The U.S. Court of Appeals for the District of Columbia Circuit today vacated the 2012 cellulosic biofuel standard, but affirmed the 2012 advanced biofuel standard. Biofuels associations weigh in on the rulings.
In a ruling today, the U.S. Court of Appeals for the District of Columbia Circuit vacated the 2012 cellulosic biofuel standard, but affirmed the 2012 advanced biofuel standard. “Although we disagree with the court’s decision vacating the 2012 cellulosic volumes, today’s decision once again rejects broad-brushed attempts to effectively roll back the federal Renewable Fuel Standard (RFS),” said several biofuel organizations in a joint statement. These organizations include the Advanced Biofuels Association, Advanced Ethanol Council, American Coalition for Ethanol, Biotechnology Industry Organization, Growth Energy, and Renewable Fuels Association.
The organizations reported that the court vacated the cellulosic biofuel standard because it believed that EPA had impermissibly set the volume with the objective of promoting growth in the industry rather than simply making an accurate prediction. The biofuels organizations argued that the EPA set the volume based on the best information available at the time. They added that under the court’s decision, “EPA is free to reinstate the volumes that it had established, as long as the information available at the time would support the agency’s conclusion that those volumes were reasonably achievable. The court’s decision does not now require, or permit, EPA to set volumes based on hindsight.”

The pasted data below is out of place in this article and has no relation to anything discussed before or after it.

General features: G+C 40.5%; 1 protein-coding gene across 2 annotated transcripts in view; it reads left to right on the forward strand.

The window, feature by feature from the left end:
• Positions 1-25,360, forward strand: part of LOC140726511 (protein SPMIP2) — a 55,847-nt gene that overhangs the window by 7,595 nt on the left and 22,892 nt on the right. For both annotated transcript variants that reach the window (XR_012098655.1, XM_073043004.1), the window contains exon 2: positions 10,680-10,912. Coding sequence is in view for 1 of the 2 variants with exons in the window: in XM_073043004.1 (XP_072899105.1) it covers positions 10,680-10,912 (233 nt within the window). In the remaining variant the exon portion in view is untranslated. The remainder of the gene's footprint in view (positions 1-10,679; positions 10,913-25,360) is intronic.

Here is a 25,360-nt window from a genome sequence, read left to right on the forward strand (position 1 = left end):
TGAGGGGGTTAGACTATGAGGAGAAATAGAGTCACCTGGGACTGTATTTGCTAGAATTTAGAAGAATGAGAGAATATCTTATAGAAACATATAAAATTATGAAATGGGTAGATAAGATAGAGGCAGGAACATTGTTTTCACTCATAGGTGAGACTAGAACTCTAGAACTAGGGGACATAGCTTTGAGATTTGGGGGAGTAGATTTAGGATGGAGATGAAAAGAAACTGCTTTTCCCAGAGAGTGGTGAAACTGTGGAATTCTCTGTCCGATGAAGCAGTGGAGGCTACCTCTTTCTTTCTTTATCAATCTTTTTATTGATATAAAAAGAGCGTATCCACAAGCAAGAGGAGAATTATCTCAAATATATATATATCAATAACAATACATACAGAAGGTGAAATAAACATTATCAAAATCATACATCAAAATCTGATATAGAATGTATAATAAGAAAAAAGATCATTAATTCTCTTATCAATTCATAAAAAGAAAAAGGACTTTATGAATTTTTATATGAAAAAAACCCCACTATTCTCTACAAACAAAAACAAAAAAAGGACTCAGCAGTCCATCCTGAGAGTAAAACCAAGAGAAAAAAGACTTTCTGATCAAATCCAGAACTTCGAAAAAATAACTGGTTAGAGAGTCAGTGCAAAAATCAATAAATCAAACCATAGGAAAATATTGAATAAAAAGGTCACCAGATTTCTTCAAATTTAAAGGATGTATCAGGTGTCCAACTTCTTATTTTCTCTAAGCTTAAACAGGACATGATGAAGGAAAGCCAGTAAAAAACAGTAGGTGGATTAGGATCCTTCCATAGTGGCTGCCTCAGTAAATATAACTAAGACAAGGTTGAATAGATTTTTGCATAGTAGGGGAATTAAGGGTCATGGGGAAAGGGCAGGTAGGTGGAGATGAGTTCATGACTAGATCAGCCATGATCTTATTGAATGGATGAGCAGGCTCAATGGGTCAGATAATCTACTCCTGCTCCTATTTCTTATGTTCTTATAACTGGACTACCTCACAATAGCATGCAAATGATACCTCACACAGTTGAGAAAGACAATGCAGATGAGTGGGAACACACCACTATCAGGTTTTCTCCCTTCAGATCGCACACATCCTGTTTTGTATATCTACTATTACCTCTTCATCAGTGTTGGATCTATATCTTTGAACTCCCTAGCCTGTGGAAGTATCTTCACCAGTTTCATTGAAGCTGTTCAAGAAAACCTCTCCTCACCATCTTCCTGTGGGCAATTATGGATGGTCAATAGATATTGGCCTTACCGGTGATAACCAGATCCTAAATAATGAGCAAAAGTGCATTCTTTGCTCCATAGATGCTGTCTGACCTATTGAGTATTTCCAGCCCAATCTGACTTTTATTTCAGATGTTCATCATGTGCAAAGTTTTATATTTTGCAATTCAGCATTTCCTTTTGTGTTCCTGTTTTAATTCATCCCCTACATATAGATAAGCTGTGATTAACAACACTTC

Although the court vacated the cellulosic standard, it also rejected the argument by the American (API) Petroleum Institute that EPA was required to follow the U.S. Energy Information Administration’s projections in setting its own, the biofuel organizations reported. “Similarly, the court rejected API’s argument that EPA was not entitled to consider information from cellulosic biofuel producers in setting its projection, finding that cellulosic producers were, of course, an almost inevitable source of information for EPA.” According to the biofuel organizations, these were important decisions that give EPA flexibility in setting cellulosic biofuel volumes.
The Circuit Court affirmed the EPA’s decision not to reduce the advanced biofuel volume, rejecting API’s arguments that EPA must support its decision not to reduce the applicable volume of advanced biofuels with specific numerical projections.
The National Biodiesel Board (NBB) stated that it applauded the affirmation of the advanced biofuels standard under the RFS.
"This is just the latest in a series of cases in which the oil industry has tried unsuccessfully to re-litigate the standards for renewable fuels, and it is yet another victory for our nation's shift toward cleaner, more diverse energy supplies," said Anne Steckel, NBB’s vice president of federal affairs. "The fact is that the RFS is a very effective program for improving U.S. energy security, creating jobs and reducing greenhouse gas emissions. We look forward to working constructively with our partners in the petroleum industry to meet these goals moving forward."